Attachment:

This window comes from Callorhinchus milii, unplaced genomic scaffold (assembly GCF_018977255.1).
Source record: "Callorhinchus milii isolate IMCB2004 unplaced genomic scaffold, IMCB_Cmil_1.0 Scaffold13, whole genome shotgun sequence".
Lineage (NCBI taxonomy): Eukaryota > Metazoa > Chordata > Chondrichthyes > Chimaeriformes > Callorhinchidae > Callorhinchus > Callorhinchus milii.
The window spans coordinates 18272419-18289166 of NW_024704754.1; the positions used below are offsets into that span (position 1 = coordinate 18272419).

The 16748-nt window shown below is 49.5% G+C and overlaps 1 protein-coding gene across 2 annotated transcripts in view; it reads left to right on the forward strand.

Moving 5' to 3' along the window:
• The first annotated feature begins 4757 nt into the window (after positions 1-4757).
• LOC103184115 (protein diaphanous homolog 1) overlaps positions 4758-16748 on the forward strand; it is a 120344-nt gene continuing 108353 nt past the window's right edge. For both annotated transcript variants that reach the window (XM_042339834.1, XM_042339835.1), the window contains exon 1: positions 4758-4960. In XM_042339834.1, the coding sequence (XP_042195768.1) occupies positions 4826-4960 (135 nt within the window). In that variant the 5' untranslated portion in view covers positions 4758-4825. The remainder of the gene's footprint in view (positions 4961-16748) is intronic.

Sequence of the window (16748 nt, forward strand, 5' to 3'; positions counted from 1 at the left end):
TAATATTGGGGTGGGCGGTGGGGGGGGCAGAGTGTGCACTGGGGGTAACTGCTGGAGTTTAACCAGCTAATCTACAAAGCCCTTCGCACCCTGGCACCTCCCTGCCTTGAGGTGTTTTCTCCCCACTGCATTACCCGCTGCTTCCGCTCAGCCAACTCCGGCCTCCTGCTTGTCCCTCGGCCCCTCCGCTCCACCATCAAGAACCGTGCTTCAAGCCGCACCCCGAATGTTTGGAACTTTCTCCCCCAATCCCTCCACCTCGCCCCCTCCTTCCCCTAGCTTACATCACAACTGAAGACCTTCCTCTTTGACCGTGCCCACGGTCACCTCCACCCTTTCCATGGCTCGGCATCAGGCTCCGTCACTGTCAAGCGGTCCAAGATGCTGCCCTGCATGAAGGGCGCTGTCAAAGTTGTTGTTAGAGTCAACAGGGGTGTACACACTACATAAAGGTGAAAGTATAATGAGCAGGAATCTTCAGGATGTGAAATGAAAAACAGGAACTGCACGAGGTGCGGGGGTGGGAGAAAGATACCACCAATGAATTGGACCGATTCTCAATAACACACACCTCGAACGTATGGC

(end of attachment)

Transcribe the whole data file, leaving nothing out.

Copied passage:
This window comes from Callorhinchus milii, unplaced genomic scaffold (assembly GCF_018977255.1).
Source record: "Callorhinchus milii isolate IMCB2004 unplaced genomic scaffold, IMCB_Cmil_1.0 Scaffold13, whole genome shotgun sequence".
Lineage (NCBI taxonomy): Eukaryota > Metazoa > Chordata > Chondrichthyes > Chimaeriformes > Callorhinchidae > Callorhinchus > Callorhinchus milii.
The window spans coordinates 18272419-18289166 of NW_024704754.1; the positions used below are offsets into that span (position 1 = coordinate 18272419).

The 16748-nt window shown below is 49.5% G+C and overlaps 1 protein-coding gene across 2 annotated transcripts in view; it reads left to right on the forward strand.

Moving 5' to 3' along the window:
• The first annotated feature begins 4757 nt into the window (after positions 1-4757).
• LOC103184115 (protein diaphanous homolog 1) overlaps positions 4758-16748 on the forward strand; it is a 120344-nt gene continuing 108353 nt past the window's right edge. For both annotated transcript variants that reach the window (XM_042339834.1, XM_042339835.1), the window contains exon 1: positions 4758-4960. In XM_042339834.1, the coding sequence (XP_042195768.1) occupies positions 4826-4960 (135 nt within the window). In that variant the 5' untranslated portion in view covers positions 4758-4825. The remainder of the gene's footprint in view (positions 4961-16748) is intronic.

Sequence of the window (16748 nt, forward strand, 5' to 3'; positions counted from 1 at the left end):
TAATATTGGGGTGGGCGGTGGGGGGGGCAGAGTGTGCACTGGGGGTAACTGCTGGAGTTTAACCAGCTAATCTACAAAGCCCTTCGCACCCTGGCACCTCCCTGCCTTGAGGTGTTTTCTCCCCACTGCATTACCCGCTGCTTCCGCTCAGCCAACTCCGGCCTCCTGCTTGTCCCTCGGCCCCTCCGCTCCACCATCAAGAACCGTGCTTCAAGCCGCACCCCGAATGTTTGGAACTTTCTCCCCCAATCCCTCCACCTCGCCCCCTCCTTCCCCTAGCTTACATCACAACTGAAGACCTTCCTCTTTGACCGTGCCCACGGTCACCTCCACCCTTTCCATGGCTCGGCATCAGGCTCCGTCACTGTCAAGCGGTCCAAGATGCTGCCCTGCATGAAGGGCGCTGTCAAAGTTGTTGTTAGAGTCAACAGGGGTGTACACACTACATAAAGGTGAAAGTATAATGAGCAGGAATCTTCAGGATGTGAAATGAAAAACAGGAACTGCACGAGGTGCGGGGGTGGGAGAAAGATACCACCAATGAATTGGACCGATTCTCAATAACACACACCTCGAACGTATGGC